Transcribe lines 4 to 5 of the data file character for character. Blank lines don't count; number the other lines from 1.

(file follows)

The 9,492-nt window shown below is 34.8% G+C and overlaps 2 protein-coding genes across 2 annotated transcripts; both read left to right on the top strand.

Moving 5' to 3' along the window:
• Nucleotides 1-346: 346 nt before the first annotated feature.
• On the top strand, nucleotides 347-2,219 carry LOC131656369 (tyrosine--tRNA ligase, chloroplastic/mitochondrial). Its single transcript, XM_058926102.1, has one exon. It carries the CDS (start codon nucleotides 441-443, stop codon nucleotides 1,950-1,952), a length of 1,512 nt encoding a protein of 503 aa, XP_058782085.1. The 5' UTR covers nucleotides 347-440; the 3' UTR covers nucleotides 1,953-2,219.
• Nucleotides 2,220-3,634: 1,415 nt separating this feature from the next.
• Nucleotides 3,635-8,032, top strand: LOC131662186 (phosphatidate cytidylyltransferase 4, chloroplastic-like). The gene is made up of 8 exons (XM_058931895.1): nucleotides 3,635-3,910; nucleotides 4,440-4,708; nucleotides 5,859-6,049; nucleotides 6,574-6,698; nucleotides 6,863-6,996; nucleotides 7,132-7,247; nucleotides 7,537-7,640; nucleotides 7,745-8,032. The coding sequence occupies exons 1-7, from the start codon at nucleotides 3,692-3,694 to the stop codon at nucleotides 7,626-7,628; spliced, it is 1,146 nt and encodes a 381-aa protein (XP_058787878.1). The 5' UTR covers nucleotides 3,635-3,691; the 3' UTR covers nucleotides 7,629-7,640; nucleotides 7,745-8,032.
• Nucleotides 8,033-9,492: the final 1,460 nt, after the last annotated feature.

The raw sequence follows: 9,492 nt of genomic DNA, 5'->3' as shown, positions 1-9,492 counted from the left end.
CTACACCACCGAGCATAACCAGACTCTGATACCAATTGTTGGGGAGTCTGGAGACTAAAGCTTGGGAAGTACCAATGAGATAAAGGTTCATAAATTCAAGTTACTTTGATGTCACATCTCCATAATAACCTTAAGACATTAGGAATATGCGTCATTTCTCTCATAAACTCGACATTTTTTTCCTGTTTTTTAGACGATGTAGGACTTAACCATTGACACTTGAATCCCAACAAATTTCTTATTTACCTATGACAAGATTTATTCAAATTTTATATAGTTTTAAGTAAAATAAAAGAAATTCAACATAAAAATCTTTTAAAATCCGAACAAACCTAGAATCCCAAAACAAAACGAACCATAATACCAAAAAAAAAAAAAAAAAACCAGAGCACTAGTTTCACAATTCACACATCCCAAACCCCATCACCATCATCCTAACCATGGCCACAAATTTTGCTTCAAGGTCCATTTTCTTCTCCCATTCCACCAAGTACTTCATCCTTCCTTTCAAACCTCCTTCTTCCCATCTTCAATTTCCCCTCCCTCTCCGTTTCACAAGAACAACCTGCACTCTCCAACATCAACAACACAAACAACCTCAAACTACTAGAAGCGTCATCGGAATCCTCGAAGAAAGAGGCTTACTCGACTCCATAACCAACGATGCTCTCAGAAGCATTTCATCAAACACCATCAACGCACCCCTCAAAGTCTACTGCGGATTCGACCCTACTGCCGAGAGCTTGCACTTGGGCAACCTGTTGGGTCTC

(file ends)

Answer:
• On the top strand, nucleotides 347-2,219 carry LOC131656369 (tyrosine--tRNA ligase, chloroplastic/mitochondrial). Its single transcript, XM_058926102.1, has one exon. It carries the CDS (start codon nucleotides 441-443, stop codon nucleotides 1,950-1,952), a length of 1,512 nt encoding a protein of 503 aa, XP_058782085.1. The 5' UTR covers nucleotides 347-440; the 3' UTR covers nucleotides 1,953-2,219.
• Nucleotides 2,220-3,634: 1,415 nt separating this feature from the next.